HP's ARM servers to get Texas Instruments chips

Marks Texas Instruments' entry into the ARM server market

By , IDG News Service |  Hardware

Hewlett-Packard's effort to build ARM servers will get a boost from Texas Instruments, which will provide chips based on the latest ARM processor design.

The TI chips will be offered as part of Project Moonshot, which is HP's effort to build and deliver low-power servers with either Intel or ARM processors. The first servers are projected to ship commercially in the second quarter, and are currently available only to select customers for testing in HP's labs.

HP will use a package of TI chips -- also called a system-on-chip (SOC) -- that includes ARM's quad-core Cortex-A15 processor, the server maker said in a blog entry. The Cortex-A15 processor design is ARM's latest, and was shown in a prototype tablet and smartphone at last week's Mobile World Congress show in Barcelona.

TI's Keystone II chip package will also include cores for network processing and I/O, much like a unified server chip package offered by Calxeda, which uses an ARM processor. HP also is offering the Calxeda chip called EnergyCore as part of Project Moonshot.

"Coupling TI's new KeyStone II architecture with HP Moonshot enables large-scale, concurrent real-time processing of cloud and traditional telecommunications workloads by one integrated system optimized for high performance, power-efficient processing," wrote Tim Wesselman, senior director of ecosystem strategy at HP's HyperScale Business Unit, in the blog entry.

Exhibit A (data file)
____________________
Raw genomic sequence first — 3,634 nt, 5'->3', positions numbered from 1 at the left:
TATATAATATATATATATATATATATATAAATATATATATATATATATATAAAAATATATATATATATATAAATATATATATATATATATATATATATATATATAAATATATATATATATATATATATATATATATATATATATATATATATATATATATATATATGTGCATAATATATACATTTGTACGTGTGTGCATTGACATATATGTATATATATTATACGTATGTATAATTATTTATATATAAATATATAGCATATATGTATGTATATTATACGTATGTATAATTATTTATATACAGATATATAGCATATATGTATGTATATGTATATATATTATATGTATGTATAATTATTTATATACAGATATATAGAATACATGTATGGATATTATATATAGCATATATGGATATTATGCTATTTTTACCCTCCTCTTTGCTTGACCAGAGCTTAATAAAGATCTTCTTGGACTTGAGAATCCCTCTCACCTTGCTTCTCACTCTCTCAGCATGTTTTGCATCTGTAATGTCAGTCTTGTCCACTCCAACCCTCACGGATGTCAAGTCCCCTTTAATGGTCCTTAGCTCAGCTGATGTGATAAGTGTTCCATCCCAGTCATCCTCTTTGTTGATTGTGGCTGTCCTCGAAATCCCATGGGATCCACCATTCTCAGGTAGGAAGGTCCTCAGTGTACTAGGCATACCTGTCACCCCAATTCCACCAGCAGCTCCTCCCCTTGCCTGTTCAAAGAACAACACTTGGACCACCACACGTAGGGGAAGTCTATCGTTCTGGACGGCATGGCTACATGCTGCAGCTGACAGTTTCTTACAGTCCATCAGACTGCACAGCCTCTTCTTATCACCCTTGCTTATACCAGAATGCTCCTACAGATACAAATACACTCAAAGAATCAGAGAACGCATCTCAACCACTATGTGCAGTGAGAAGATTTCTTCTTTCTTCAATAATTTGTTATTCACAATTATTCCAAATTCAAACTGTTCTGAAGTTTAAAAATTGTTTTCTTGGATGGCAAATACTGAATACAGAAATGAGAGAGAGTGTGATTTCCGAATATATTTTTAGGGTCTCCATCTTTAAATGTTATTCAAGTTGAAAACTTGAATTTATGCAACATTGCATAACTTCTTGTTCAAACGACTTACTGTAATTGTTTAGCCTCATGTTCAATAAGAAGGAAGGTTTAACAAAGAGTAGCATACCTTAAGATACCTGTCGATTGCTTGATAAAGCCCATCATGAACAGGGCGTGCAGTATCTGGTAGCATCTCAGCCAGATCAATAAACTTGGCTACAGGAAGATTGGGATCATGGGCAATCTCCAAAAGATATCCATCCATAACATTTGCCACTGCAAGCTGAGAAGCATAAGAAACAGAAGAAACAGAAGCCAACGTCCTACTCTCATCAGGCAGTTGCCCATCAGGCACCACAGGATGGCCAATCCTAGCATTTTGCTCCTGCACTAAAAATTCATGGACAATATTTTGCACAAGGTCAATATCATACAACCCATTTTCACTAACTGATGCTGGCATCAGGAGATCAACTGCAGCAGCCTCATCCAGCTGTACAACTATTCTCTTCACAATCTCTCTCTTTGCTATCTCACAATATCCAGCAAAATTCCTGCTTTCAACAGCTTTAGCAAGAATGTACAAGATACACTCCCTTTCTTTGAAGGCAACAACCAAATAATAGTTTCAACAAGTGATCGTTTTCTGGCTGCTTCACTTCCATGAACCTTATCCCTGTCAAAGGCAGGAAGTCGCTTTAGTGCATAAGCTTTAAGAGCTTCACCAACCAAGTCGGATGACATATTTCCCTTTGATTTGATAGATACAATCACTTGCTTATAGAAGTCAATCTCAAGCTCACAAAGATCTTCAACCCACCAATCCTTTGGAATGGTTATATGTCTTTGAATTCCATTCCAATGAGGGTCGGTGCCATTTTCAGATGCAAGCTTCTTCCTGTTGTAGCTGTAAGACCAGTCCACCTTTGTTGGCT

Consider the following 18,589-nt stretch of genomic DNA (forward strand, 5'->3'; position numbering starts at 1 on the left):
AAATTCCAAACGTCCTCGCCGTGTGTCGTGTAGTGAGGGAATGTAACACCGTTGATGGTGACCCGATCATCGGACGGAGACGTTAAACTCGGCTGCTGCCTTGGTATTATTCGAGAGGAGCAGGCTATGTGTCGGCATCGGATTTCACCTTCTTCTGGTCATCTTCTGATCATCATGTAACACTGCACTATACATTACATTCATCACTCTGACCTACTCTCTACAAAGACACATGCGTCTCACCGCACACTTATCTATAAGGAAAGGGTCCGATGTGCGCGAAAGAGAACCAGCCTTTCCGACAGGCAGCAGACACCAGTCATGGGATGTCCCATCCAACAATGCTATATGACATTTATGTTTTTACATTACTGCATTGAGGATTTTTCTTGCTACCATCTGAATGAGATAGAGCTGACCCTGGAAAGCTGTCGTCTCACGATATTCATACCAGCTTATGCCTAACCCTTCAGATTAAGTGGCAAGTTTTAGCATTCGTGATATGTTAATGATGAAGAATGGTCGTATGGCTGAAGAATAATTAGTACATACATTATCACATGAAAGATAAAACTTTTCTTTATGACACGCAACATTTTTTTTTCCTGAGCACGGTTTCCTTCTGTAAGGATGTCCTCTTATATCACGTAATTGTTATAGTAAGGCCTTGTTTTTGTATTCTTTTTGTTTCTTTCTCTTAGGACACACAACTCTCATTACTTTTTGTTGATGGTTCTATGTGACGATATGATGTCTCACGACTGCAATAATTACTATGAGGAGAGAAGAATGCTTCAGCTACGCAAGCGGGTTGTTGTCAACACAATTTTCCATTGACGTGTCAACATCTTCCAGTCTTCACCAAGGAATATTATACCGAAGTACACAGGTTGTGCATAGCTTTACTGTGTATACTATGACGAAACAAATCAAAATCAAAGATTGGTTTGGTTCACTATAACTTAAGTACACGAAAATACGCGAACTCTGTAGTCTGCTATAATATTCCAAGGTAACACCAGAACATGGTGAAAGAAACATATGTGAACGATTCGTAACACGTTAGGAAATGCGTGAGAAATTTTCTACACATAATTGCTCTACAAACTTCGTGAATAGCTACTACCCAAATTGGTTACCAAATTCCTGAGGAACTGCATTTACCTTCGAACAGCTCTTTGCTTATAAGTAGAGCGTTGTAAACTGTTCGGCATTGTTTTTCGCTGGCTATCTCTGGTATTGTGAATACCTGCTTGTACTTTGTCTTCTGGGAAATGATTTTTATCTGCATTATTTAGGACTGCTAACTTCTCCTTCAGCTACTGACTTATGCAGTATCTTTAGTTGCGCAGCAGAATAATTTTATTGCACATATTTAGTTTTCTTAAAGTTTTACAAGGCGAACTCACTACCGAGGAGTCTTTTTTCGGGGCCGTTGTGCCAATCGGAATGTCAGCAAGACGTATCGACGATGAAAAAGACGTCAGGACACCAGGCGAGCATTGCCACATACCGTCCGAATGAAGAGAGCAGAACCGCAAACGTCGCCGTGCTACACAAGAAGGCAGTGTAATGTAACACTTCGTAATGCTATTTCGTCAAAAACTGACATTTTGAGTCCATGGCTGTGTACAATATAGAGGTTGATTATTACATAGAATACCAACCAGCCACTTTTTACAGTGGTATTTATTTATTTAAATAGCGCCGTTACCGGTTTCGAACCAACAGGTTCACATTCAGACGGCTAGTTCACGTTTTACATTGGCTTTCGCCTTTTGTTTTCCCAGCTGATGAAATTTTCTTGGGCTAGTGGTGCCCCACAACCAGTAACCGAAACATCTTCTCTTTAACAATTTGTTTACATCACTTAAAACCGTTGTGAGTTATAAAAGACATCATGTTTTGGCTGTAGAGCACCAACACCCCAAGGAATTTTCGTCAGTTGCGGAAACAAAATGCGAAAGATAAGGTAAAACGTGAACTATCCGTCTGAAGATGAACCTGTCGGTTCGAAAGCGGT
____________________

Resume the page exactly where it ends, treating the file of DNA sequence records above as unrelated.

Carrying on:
Companies like Google, Facebook and Amazon are buying thousands of servers to handle Internet transactions, and there is a growing interest in low-power ARM processors for such servers. Some believe ARM processors may be a more power-efficient way to handle large volumes of search and social media requests.

Companies like Dell are also experimenting with ARM-based servers, and Advanced Micro Devices has said it will offer them in the future. Servers today are mostly based on x86 processors such as Intel's Xeon or AMD's Opteron, which are considered faster than ARM processors for tasks like databases, but are more power-hungry. As an alternative to Xeon, HP is also building a server based on Intel's low-power Atom chip code-named Centerton as part of Project Moonshot.

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